- Common name: Box, Common box, European box, Boxwood
- Type: Evergreen large shrub
- Flowering: Small white green flowers in April/May.
- Height and spread: Up to 5 metres
- Aspect: Suitable for most aspects, will tolerate deep shade, in full sun requires regular watering
- Hardiness: Fully hardy
- Care: Easy
Grown as hedging and underplanting. Topiary specimens provide architectural and winter interest.
Want to find Buxus sempervirens at Reveley? Look in the Mulberry tree beds to the rear of the main lawn, for topiary specimens.
Buxus sempervirens is an evergreen shrub/small tree, with small dark glossy green leaves which form a tight dense shrub. Tiny, white green flowers appear in April and May.
Buxus is happy growing in most soil types, it needs adequate drainage but must not be allowed to dry out completely if planted in full sun. Buxus is tolerant of deep shade and can be planted under trees.
Care should be taken when handling Buxus as the sap can be an irritant.
Topiary and hedge plants will need regular trimming from the end of May through to August. Although the first trim of the year is better left until all risk of frost has passed to avoid any of the new young growth suffering from weather damage and leaf scorch if in full sun. Topiary specimens do need light frequent pruning in order to keep the foliage dense, but if you can hold off until the new growth has hardened off a bit it is better for the overall health of the plant. Mature specimens usually respond well to being cut back hard in late spring.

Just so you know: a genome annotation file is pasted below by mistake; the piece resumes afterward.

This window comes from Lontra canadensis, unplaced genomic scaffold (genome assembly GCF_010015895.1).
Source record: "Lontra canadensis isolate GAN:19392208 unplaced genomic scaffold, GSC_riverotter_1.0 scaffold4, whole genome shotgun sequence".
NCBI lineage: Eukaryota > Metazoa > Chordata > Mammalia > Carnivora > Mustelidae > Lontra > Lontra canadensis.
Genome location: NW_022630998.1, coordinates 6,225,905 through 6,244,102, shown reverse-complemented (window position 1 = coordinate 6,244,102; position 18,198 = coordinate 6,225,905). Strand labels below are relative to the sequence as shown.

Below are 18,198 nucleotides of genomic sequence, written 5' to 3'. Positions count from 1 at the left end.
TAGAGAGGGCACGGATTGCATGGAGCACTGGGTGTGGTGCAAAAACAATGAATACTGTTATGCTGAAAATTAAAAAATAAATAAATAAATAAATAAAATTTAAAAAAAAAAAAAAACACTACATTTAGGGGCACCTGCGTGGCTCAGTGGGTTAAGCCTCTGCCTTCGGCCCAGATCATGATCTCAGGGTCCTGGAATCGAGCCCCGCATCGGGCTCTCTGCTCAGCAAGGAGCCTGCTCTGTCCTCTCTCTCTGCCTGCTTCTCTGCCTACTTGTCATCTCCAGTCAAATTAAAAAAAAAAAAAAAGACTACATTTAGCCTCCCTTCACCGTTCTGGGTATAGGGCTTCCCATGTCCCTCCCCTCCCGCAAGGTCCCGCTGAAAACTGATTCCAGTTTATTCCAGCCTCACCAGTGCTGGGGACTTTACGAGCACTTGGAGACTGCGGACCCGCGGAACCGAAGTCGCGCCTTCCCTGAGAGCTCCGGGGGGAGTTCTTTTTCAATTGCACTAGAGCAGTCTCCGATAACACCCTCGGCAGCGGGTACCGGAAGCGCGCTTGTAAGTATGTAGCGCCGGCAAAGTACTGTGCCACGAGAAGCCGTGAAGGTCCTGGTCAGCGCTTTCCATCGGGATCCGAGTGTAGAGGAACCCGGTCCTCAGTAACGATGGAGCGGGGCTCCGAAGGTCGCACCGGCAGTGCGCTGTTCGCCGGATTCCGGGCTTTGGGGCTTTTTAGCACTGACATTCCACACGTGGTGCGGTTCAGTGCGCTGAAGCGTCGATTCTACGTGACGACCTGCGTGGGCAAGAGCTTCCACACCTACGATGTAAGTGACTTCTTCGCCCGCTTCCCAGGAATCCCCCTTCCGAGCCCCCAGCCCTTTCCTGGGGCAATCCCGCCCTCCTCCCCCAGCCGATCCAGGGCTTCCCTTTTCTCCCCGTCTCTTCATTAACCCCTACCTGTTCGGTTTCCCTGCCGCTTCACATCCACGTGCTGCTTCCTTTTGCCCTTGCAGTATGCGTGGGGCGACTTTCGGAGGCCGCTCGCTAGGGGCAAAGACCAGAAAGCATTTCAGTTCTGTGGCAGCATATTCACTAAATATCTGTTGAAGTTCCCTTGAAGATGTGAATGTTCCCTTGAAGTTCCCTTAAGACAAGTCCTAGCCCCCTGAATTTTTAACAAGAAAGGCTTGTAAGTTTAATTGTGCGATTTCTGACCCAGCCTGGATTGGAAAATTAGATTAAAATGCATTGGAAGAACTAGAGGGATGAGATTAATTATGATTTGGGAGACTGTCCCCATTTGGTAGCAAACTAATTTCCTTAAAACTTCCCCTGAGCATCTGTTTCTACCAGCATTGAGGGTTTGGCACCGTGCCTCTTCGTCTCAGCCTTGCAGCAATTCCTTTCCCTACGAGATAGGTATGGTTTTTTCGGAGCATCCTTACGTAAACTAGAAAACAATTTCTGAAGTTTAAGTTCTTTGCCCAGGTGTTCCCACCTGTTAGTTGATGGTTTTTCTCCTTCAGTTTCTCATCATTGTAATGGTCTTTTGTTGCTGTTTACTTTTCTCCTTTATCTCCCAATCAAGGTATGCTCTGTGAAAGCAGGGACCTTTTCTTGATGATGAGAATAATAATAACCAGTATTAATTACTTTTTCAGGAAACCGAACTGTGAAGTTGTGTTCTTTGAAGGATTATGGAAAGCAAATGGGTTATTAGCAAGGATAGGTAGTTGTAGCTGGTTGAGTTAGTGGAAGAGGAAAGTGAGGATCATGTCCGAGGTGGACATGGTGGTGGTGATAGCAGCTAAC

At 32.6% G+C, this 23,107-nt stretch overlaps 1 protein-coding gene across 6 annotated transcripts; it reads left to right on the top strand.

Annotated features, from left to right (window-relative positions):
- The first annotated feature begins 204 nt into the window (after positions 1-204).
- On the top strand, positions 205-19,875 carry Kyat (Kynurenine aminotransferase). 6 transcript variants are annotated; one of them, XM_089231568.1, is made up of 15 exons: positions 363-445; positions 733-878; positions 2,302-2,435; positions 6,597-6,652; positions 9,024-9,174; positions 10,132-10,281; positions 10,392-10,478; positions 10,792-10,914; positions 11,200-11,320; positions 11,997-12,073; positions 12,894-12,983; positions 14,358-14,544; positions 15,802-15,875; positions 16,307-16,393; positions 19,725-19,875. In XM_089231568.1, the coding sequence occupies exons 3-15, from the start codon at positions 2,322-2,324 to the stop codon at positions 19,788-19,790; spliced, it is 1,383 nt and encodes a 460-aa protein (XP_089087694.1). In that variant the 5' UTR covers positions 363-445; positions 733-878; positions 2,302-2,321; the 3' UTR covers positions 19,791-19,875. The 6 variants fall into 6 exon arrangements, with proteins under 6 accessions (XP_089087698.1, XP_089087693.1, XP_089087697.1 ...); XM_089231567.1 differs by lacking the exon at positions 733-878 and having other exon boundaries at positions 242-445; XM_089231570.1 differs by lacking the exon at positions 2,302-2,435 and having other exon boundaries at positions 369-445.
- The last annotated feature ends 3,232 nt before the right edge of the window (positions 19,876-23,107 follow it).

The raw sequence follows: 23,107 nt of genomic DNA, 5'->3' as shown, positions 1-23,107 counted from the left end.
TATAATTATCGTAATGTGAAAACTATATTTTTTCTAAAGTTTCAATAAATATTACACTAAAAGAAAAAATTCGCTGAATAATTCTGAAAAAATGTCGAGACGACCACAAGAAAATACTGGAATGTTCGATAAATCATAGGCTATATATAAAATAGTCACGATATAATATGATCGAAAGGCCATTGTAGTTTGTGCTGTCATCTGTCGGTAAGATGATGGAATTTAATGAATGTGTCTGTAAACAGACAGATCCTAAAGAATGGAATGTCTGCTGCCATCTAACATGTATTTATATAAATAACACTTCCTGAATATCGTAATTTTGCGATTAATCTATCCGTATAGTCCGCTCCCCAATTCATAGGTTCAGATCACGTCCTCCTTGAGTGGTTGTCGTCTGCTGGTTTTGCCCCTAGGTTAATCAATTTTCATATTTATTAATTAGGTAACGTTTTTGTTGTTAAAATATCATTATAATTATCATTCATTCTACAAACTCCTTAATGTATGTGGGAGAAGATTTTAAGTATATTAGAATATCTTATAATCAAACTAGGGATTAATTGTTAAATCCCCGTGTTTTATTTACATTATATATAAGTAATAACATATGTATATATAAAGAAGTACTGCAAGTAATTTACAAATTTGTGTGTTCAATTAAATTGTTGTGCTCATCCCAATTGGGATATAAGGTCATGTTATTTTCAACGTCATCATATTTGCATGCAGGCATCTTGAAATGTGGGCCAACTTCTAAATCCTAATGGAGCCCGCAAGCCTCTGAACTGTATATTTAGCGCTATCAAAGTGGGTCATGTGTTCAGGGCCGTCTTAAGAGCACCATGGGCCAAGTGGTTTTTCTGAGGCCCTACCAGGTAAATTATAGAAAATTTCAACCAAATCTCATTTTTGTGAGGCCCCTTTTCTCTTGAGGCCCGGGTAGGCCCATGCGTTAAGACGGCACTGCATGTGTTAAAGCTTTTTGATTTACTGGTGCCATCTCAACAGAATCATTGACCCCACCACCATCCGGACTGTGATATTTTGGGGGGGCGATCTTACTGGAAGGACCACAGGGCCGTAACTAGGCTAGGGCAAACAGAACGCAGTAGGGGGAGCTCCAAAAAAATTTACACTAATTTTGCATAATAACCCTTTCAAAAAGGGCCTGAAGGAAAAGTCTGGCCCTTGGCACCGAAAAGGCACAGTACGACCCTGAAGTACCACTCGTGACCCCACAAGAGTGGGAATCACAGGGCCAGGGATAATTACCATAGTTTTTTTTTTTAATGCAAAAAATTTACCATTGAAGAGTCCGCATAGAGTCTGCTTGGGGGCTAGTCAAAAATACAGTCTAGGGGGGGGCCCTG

Pests and diseases: Unfortunately, Buxus can be prone to several diseases, with Box Blight, a fungal disease, being the most damaging. If you are concerned about a plant, or for further information about Box Blight the RHS website has a very comprehensive guide on how to identify it together with possible control methods.
Buxus roots easily from semi ripe cuttings taken in summer.
Other varieties of Buxus include microphylla (small leaved box) H 1m (3ft) S 1.5 (5ft) has smaller leaves. Variegated species include Buxus sempervirens ‘Elegans’ (silver variegated) and Buxus microphylla ‘Golden triumph’ (gold variegated).
Both the leaves and bark of the Buxus have been used in medicines and Homoeopathy since the 1600s. Box wood is the heaviest wood in Britain and unable to float in water, just in case you were planning to build a raft. And, if you have ever wondered why Box Hill is so called, it is because it is the home of the largest area of native box woodland in England.